Community Submission - Author: Aaron
Proof of Stake (PoS) is a consensus mechanism where block validators are selected based on the number of coins they are staking. In this case, the term staking refers to the act of validators committing funds to the system. So validators can only participate in the process of producing new blocks if they lock their coins.
The locked funds will then act as collateral, meaning that malicious validators will most likely lose their stake and be kicked out of the network. On the other hand, honest validators will be rewarded as new blocks are produced (forged). Thus, we may say that a PoS blockchain achieves distributed consensus according to the economic stake that validators commit to the network.
The PoS scheme was designed as an alternative to the Proof of Work (PoW) and, as such, presents a few advantages and disadvantages. On PoW-based blockchains, like Bitcoin, the validators (miners) can only be rewarded if they find a valid solution for a cryptographic puzzle. Such a solution is what makes them eligible to add the next block of transactions in the blockchain.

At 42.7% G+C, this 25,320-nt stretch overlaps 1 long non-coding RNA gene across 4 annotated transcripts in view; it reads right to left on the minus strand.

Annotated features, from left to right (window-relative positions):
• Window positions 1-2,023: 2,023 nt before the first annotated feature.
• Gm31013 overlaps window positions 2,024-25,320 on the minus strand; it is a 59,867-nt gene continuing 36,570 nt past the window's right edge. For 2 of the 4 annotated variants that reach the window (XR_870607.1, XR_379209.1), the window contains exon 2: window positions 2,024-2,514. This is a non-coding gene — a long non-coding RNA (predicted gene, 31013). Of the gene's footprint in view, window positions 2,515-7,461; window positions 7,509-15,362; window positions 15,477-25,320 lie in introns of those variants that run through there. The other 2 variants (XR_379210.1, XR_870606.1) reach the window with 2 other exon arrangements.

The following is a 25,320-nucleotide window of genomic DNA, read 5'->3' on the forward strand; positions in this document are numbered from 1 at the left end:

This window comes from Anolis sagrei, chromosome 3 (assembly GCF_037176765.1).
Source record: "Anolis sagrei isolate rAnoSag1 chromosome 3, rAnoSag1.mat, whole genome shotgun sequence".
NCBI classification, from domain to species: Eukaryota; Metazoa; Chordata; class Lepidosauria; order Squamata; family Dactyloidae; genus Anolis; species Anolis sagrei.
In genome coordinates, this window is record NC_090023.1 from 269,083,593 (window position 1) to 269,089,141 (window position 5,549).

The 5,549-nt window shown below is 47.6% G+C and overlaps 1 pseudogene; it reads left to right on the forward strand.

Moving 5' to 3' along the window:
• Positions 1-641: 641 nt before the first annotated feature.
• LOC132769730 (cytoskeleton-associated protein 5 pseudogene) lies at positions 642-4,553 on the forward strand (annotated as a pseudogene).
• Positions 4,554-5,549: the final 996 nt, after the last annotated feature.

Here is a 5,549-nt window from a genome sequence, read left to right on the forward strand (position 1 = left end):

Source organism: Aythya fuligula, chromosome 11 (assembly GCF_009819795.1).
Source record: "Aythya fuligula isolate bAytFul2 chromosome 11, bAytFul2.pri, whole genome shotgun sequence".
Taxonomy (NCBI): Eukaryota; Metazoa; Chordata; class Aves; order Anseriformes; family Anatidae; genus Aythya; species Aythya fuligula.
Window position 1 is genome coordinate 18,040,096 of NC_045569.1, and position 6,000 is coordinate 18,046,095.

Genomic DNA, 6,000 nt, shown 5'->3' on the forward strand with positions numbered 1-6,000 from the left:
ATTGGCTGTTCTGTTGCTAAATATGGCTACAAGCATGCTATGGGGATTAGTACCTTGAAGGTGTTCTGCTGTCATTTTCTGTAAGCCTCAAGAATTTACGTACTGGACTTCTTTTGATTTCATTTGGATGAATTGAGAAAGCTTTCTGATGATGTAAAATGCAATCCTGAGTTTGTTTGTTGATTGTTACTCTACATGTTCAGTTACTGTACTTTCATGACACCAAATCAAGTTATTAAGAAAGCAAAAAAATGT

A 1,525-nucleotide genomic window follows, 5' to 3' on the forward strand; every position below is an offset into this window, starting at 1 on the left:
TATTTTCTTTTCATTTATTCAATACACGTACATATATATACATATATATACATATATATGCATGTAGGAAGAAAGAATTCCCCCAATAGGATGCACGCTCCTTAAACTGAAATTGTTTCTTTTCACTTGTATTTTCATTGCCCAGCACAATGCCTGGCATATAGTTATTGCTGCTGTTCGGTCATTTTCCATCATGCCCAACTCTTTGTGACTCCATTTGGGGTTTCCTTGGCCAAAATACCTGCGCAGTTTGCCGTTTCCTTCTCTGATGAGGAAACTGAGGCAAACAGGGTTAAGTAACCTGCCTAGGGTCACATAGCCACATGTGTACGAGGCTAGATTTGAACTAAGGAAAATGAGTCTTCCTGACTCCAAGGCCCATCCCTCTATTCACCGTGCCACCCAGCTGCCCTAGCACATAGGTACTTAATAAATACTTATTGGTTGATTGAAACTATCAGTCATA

The Bitcoin network is secure because the mining process is highly competitive and costly (requires a vast amount of computation power). However, this is also one of the limitations of the PoW model because there is a lot of wasted resources that can’t be used for anything else.
In contrast, blockchains that deploy the PoS model achieve consensus in a process that selects validators based on a combination of factors. The implementation of block selection varies, but it usually considers the staking size “coin age” (how long coins are being staked). In most cases, the block selection makes use of a randomization mechanism, meaning that validators take turns in the process of forging new blocks.
Unlike PoW, the PoS model requires very little computation power, and validators can secure the network using their individual machines rather than specialized mining hardware. As a consequence, PoS systems can provide increased levels of scalability, energy efficiency, decentralization, and security.
Along with the traditional PoS model, there are also customized variations, such as the Leased Proof of Stake (LPoS) and the Delegated Proof of Stake (DPoS) mechanisms. Other than that, we also have hybrid consensus systems, such as the Hybrid PoW/PoS, which combines features of both PoW and PoS models.